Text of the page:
Exploring nutrient recovery from hydroponics in urban agriculture: An environmental assessment
Rufí-Salís Martí, J. Calvo, Milena; Petit-Boix Anna, Villalba Gara, Gabarrell Xavier
Resources, Conservation and Recycling. Volume 155. April 2020. 104683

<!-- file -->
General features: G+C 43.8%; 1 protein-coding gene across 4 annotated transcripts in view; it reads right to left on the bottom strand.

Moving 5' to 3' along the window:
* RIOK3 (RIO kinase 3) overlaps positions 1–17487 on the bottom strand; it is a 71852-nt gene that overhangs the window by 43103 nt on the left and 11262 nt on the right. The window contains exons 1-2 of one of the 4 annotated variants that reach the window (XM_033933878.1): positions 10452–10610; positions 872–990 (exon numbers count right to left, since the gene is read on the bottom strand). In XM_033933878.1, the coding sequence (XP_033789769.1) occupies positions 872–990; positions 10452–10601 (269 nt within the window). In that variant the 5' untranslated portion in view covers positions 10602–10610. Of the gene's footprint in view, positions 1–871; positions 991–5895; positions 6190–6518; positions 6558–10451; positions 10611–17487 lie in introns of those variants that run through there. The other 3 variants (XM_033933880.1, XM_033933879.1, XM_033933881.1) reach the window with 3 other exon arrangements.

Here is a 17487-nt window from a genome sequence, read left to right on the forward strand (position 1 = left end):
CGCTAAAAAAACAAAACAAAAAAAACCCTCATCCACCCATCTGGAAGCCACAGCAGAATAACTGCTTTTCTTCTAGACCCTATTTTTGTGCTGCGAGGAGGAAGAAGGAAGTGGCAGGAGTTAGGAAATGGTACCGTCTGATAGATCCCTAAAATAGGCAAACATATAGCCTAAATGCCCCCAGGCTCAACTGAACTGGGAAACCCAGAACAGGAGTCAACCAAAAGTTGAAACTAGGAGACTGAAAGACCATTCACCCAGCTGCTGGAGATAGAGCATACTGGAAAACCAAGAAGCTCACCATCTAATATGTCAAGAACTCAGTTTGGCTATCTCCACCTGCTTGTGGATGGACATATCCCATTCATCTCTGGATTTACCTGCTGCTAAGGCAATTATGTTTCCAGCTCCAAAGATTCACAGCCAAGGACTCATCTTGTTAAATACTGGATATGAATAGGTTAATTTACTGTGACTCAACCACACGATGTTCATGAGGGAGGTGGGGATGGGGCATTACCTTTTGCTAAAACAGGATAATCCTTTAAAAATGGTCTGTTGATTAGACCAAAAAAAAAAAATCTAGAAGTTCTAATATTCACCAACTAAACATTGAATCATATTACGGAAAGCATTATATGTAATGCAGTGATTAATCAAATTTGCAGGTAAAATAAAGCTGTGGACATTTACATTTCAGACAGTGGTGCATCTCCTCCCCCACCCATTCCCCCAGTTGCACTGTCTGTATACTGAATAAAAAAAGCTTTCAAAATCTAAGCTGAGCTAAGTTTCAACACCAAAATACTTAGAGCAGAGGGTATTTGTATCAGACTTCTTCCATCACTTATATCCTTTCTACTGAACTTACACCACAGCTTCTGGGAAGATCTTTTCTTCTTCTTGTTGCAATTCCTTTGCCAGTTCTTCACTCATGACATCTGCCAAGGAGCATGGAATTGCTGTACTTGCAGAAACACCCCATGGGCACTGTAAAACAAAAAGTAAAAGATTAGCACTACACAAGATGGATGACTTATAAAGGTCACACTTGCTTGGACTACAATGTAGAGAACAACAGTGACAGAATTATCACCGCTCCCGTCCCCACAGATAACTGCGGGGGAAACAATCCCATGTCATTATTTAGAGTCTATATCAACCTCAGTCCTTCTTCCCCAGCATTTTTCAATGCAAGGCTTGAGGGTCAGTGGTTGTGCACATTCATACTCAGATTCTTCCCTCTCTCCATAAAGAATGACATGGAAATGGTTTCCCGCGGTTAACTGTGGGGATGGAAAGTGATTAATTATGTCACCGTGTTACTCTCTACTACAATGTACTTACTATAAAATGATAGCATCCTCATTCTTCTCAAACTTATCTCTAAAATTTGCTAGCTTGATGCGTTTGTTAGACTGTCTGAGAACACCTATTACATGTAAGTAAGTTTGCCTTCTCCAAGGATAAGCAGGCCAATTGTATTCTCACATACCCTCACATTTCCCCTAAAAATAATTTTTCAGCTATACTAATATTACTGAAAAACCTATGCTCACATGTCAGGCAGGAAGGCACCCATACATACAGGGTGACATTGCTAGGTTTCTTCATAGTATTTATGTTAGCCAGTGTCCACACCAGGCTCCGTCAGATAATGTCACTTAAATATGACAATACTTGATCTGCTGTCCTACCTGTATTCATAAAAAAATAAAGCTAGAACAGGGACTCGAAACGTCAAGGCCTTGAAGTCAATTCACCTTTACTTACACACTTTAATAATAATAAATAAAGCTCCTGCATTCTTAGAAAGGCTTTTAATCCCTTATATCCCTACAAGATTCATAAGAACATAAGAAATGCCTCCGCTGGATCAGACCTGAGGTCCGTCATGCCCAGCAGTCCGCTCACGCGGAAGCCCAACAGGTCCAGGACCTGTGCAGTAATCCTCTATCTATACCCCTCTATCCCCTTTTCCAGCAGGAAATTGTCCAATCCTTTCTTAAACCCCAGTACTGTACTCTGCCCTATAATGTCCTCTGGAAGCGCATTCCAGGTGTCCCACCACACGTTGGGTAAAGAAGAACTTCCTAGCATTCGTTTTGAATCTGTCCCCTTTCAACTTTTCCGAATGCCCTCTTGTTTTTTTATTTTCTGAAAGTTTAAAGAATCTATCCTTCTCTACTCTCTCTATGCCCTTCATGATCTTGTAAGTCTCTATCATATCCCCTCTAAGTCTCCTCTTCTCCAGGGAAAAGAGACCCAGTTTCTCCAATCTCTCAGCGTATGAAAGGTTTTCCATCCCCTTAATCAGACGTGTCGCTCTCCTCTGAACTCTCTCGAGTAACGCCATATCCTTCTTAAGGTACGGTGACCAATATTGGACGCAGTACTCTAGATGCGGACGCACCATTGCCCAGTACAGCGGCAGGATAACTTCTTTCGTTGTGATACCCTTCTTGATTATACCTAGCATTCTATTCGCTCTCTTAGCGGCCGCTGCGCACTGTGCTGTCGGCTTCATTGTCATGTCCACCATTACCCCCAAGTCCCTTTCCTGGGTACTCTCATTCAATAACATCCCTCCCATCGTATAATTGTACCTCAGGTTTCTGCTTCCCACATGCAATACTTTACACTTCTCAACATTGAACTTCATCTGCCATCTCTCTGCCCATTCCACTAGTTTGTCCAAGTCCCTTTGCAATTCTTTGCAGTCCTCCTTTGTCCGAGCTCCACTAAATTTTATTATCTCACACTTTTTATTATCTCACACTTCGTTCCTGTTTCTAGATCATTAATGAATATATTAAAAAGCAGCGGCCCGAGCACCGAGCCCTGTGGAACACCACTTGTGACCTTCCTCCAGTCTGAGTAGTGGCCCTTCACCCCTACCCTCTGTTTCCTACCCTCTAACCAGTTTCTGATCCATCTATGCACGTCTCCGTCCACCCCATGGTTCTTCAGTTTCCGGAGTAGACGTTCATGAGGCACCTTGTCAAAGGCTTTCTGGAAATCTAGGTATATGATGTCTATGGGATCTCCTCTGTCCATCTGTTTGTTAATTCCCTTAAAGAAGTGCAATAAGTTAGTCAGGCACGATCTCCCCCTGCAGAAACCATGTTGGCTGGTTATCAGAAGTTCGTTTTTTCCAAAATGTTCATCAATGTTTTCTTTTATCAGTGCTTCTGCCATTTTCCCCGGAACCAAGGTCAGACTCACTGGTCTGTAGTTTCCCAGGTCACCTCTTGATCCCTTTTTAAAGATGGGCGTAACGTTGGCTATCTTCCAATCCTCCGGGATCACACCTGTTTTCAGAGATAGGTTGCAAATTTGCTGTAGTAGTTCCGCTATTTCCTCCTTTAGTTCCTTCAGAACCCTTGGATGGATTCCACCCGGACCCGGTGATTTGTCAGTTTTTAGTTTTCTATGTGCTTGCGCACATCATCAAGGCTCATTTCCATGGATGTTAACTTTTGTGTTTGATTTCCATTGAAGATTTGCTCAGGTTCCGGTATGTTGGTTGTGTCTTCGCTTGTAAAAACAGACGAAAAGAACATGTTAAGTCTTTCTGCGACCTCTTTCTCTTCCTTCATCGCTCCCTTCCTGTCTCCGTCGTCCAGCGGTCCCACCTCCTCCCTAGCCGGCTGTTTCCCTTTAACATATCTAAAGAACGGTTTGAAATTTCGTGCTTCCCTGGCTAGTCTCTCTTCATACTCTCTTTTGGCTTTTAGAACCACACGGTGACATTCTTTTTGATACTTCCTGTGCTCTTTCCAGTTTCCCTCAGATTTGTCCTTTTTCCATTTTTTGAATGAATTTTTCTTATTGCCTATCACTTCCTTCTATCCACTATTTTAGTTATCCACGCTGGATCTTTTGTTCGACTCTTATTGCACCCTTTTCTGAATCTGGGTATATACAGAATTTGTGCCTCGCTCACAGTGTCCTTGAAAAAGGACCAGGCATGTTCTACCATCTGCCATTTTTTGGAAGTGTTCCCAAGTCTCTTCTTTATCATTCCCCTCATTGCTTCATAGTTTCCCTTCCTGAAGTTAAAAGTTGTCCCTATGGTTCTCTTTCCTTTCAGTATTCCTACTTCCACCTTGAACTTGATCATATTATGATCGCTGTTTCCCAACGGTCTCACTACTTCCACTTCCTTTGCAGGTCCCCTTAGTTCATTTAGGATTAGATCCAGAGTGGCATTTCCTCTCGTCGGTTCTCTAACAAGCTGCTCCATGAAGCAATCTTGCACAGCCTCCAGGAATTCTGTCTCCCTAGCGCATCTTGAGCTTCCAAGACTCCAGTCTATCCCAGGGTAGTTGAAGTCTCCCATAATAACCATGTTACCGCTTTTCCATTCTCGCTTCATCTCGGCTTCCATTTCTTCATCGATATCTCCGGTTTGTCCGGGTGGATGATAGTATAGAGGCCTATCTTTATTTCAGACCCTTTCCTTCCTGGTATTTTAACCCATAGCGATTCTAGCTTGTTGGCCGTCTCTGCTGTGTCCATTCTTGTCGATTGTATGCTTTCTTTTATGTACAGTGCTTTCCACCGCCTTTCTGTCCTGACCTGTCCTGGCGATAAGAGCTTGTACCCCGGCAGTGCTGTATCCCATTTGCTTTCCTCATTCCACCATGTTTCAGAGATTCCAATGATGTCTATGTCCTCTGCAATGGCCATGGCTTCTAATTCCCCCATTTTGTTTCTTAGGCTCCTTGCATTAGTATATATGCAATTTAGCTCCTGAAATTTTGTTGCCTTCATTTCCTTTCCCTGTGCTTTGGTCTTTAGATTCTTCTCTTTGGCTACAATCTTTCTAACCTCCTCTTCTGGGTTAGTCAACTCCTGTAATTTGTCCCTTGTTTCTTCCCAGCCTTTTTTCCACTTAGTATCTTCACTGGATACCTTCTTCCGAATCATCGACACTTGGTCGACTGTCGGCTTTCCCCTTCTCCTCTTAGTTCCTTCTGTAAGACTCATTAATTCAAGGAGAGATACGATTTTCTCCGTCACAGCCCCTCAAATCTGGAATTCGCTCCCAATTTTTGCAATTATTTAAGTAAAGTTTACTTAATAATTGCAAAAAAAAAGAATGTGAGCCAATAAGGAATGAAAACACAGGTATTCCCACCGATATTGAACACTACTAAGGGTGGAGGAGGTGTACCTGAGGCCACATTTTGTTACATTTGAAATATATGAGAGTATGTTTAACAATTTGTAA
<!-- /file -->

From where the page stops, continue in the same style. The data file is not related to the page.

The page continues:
In light of global population growth and the increasing food demand in cities, new food production strategies have been developed to promote a more resource-efficient urban agriculture. Greenhouses with hydroponic systems have been proposed as sustainable systems for growing food in urban areas with a better control of plant growth. However, nutrient management in hydroponic agricultural systems is an environmental challenge and its efficiency could be improved from a circular economy standpoint. The goal of this study is to analyze the potential implementation of three nutrient recovery alternatives that promote re-use for urban hydroponics, i.e. direct leachate recirculation (DLR), chemical precipitation (CP) and membrane filtration (MF), and to study their environmental performance through life cycle assessment. The study focuses on the recovery of phosphorus (P), magnesium, potassium and calcium in a hydroponic tomato crop cycle carried out in an integrated rooftop greenhouse (i-RTG), located in the Metropolitan Area of Barcelona. The assessment shows that DLR was the most environmentally friendly option in terms of global warming (5.5 kg CO2eq. to recover 447 g of P) as opposed to CP and MF, which had 3 and 5 times more impact, respectively. Moreover, all three alternatives showed less eutrophication potential than the baseline scenario, which considered that 447 g of P were discharged into the environment. Meeting the crop’s nutritional requirements through recovered nutrients helped save between 44–52% of global warming impacts with respect to new fertilizers when using DLR and MF. Oppositely, CP showed a 2% impact increase in global warming because this technology was only able to recover P and part of the magnesium. This study informs practitioners and decision-makers about the environmental benefits of applying circular thinking to nutrient management in urban agriculture to promote urban sustainability.